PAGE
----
25 January 2012

economic debates

I don't really know why I'm starting here, but...

I read Paul Krugman in the NYT.  A lot.  Everything, even the stuff I don't understand, because in part the idea is to understand more.

And I basically agree with him, both about his economic views and, I think, more philosophically about the role and nature of government.  "I think," because I don't really know what he thinks about that, I'm just intuiting it. 

This week, it seems, there's an argument in full force between himself and an economist at Chicago called John Cochrane.  Krugman doesn't think much of Cochrane's ideas, or those of the U of C economics department generally; aside from their right-winginess, he thinks they're wrong.  I tend to agree with him on that, too.

You can check out the debate, if you're so inclined, although it probably helps to have been reading Krugman for a while to get the sense of at least his side of it, as well as of his irascibility.  (This became apparent during the 2000 Bush II election run-up, when Bush kept saying he was somehow going to create private social security accounts and keep funding social security and not raise taxes, a sort of 1+1=3 argument.  Krugman was plainly driven round the bend not so much by Bush's promises, but by the way they were taken seriously by the news reporters covering the election.)

But anyway, my point is not the merits of the economic debate in question, so much as something that struck me about the U of C and its economics department.  When I was a student at the U of C, I formulated a theory about it, that went something like this: it was (is, perhaps) a place where they took the most brilliant people they could find, gave them all the resources they needed to do their work, and left them alone; and the brilliant people have an ethos of pursuing knowledge - something like truth - in total disregard of its implications for the world outside the U's walls.  It's almost the definition of an ivory tower, I suppose.  And it's exactly the place you would go if you wanted to invent an atomic bomb.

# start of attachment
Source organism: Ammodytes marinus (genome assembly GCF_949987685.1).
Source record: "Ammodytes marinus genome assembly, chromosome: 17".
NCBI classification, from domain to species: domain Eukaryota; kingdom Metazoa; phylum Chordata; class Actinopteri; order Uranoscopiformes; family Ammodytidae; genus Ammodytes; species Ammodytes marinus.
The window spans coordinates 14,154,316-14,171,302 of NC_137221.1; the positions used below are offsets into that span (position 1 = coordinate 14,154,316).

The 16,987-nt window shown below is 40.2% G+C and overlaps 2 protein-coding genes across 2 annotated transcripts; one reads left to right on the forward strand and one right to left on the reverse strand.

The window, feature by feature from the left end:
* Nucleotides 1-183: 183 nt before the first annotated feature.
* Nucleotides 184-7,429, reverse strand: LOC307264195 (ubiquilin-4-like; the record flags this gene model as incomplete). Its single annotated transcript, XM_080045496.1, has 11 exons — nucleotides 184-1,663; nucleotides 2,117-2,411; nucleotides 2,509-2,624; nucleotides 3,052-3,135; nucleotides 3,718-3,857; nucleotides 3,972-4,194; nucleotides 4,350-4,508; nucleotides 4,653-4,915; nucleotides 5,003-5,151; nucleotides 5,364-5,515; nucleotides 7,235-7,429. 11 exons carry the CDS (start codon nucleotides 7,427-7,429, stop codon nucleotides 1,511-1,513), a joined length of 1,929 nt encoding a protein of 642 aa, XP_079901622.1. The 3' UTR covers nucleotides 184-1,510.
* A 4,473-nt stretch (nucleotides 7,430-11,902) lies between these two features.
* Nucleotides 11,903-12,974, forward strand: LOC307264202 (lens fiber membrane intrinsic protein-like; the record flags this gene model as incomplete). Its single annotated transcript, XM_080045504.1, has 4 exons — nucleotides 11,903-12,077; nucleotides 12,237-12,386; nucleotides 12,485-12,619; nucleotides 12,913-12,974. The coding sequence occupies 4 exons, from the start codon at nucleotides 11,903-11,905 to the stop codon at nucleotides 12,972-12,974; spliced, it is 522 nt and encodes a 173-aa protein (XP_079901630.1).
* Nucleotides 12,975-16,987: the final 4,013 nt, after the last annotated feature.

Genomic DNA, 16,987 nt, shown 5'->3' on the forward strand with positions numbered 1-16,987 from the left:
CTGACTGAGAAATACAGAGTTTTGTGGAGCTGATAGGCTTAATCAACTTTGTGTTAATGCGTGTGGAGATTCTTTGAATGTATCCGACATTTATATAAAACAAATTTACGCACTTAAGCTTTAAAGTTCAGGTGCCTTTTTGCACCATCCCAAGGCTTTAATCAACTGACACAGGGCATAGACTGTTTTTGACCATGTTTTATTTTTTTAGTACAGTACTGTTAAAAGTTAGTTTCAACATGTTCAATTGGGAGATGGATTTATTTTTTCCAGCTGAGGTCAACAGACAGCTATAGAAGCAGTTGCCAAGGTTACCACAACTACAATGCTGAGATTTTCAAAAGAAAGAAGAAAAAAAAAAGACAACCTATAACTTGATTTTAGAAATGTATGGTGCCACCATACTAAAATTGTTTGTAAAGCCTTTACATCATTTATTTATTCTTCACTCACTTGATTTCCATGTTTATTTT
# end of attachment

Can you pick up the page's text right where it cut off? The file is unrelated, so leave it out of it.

Something about the Krugman-Cochrane debate reminded me of that.  Part of it was this:  Krugman once wrote of his irascibility, "This is not a game, and it is also not a dinner party; you have to be clear and forceful to get heard at all." Cochrane responds to it, in his current post, "Life is a dinner party -- at least if your goal is the truth ...."

I think this is where the U of C econ department went off the rails.  They forget there's a world out there, a messy world where people live and work, and sometimes don't work, and sometimes starve to death or fail to get needed medical care.  You'd think they would remember this, being on the south side of Chicago, but I'd presume most of them travel to and from the bubble within a bubble that is the U of C campus in Hyde Park without getting out of their cars much.  (It was a sociology student who provided most of the data that made the most interesting part of Freakonomics worthwhile.)

(Life is a dinner party?  I thought it was nasty, brutish and short.)

Part of what made me think of that was also a comment about "swimulus" on Cochrane's page that brilliantly describes the difference between economics in the abstract and economics in the real world.

This isn't perfectlythought out, so maybe I'll come back to it.  Anyway, these are notes for nobody but myself.

Good to be writing again.